• Sales

      • Jason Lemkin: We made our existing sales teams go from base + commission to 100% commission.

      • Sales and marketing people BOTH should be paid only on bringing in revenue

    • Gadi:

      • GO TALK TO YOUR CLIENTS

    • Question: Have any of you gone back to your customer?

      • Manjal: we built a microsite that ONLY shows stuff on sale. That is the only stuff that is now selling. And the conversion rates are much better than on the original site.

      • The key to being able to change your business model is having low-denial.

      • Get over it.

      • The smartest guys in the biggest bank in te country didn’t know what happened either.

      • Be interested in being successful more than you’re interested in other stuff like “following through, being right, or other concepts.”

      • I used to meeet with a group. All of them went bannkrupt – all 15.

      • Get out of denial. Fail Fast. Shut down fast if you have to. Restart fast.

      • 10 guys went and got jobs. 5 built new businesses, each of which went on to generate at least $5M/year. The earlier they got out and started building anew, the better they are doing now.

      • Seth: As long as you’re generating results for your own customers, they will continue to pay and may even pay MORE nowadays.

    • Mark: One of my portfolio companies had planned for significant growth. One of my companies turned away a 1.8M deal that was going to take them off-path I was happy to see them staying focused on THEIR plan.

  • Question: What metrics are you using and is that changing?

    • Seth/Meebo:: we use number of uniques/property; uniques/daily across all Meebo properties; how many impressions we can push to their users; bottom line revenue;

    • Eric: gross revenue; profitability; ROI (expected and actual); acquisition cost per customer; lifetime value per customer (is A>B in this channel?); “most people do not do this work and use proxies instead

    • Auren: too many metrics are really bad; most companies have way too many; your product is probably the most thing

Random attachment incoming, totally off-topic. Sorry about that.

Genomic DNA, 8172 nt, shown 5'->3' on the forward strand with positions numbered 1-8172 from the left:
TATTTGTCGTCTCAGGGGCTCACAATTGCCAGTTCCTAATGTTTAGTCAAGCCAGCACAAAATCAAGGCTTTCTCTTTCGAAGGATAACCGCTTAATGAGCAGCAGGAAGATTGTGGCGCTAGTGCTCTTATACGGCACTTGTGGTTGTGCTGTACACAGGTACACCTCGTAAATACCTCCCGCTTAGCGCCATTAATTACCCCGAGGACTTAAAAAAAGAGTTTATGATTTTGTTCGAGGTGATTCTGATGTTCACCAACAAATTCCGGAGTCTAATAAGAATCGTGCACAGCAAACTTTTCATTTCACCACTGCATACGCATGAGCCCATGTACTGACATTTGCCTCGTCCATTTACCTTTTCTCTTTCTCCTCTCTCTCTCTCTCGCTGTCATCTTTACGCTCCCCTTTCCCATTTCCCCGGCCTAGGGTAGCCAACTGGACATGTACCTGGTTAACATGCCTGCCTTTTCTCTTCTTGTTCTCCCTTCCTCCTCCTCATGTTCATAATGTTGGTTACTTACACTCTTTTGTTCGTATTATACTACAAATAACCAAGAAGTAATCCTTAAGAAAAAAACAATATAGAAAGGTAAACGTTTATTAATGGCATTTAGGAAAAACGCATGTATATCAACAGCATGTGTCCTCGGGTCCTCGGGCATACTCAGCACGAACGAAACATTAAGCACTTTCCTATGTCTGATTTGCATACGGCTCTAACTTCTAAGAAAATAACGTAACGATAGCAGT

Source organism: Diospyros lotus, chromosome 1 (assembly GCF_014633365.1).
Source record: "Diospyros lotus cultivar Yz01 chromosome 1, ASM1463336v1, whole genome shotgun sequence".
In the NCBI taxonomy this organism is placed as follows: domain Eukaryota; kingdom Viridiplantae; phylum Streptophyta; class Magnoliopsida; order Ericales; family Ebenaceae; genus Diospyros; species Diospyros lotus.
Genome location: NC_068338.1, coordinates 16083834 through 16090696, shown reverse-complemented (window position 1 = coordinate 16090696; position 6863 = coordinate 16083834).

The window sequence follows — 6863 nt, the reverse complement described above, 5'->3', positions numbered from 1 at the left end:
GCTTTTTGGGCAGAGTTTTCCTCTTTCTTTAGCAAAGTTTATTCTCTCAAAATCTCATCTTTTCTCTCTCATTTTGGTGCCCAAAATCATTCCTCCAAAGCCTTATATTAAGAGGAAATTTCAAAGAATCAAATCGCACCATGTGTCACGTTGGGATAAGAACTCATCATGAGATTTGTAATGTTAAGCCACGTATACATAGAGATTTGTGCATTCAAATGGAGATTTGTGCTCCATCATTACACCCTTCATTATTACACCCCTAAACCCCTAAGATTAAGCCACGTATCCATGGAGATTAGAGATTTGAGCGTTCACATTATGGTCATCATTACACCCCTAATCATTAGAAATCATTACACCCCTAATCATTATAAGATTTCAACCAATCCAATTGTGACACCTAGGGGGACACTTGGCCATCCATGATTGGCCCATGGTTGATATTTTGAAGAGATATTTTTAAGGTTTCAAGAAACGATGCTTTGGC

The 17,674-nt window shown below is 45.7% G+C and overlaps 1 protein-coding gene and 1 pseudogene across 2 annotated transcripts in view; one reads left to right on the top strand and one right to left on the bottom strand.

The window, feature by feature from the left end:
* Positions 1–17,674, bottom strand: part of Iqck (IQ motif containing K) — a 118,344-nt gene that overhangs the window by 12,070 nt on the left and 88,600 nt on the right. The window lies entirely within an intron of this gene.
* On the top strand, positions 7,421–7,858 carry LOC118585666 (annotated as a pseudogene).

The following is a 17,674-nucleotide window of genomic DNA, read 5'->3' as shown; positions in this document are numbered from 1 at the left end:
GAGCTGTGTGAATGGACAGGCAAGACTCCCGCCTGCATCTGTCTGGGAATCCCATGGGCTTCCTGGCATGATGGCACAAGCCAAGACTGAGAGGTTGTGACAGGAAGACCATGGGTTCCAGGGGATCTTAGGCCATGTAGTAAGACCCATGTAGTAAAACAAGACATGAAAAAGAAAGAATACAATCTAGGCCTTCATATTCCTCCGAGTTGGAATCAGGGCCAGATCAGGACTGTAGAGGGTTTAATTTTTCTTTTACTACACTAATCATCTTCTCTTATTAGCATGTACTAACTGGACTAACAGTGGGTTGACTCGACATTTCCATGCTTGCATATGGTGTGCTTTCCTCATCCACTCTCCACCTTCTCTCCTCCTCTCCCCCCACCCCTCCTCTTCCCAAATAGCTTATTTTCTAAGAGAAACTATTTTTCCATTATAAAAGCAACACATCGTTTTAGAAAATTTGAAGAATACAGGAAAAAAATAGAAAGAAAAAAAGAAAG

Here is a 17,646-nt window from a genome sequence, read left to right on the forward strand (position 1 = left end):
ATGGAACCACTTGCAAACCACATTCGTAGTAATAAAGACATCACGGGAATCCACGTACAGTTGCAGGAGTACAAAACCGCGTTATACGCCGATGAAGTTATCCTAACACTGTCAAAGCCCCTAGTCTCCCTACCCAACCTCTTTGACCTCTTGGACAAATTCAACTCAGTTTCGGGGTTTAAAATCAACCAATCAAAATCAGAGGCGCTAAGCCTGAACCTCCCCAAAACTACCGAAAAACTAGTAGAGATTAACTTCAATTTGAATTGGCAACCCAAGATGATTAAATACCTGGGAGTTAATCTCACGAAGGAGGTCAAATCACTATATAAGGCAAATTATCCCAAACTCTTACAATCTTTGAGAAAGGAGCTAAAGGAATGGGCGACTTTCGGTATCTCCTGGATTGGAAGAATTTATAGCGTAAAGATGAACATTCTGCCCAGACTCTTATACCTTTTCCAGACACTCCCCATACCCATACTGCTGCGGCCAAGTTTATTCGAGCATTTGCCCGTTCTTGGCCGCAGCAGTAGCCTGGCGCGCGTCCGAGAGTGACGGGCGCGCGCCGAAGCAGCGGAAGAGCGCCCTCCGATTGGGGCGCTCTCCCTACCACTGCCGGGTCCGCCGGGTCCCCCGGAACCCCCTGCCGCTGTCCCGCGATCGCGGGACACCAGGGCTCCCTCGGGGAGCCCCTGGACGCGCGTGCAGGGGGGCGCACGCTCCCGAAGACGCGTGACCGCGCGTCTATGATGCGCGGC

• Jason Lemkin: our metrics changed radically from (whatever) to 2009 (profitability is my only new metric.) Begin forced to subscribe to a bunch of SaaS metrics who created them was beyond frustrating. Refreshingly, we’re back to bottom line only.

    • Munjal: profitability and cash are all that matter in 2009 and cash-burrn. We have enough cash on hand to run for five years if we want. We do a LOT of A/B testing. ALL of your testing must be parallel A/B testing (where every second users gets the optional difference.). We A/B every site change on 10% of our base. If it is not better than the prior version, it does not go live. We literally instrument every single change. We produce less featurres (like 60 of them) vs competitors (who may release 100) but they’re all heavily instrumented and that is how we can KNOW what works.

    • ****the biggest waste on earth is building code that nobdy wants or that you can’t measure to see if it ever moved the needle

    • Seth: We put fake features on the site and then watch for click-throughs. Onc ethey click on it, we tell them it was a test. Taht saves a TON of development work.

    • Auren: Test EVERYTHING. Assume NOTHING. The worst marketing person is the one who knows what the user wants. You want a marketing person who teases out the user wants not assumes them.

  • Summary::

    • Flat is the new up.

    • Not getting a bail-out is the new up.

    • Move sales to incentive based 100%

    • Cut non S&M costs like overhead

    • Talk to your clients about how to drive more revnue with them or help THEM drive additional revenue from THEIR customers.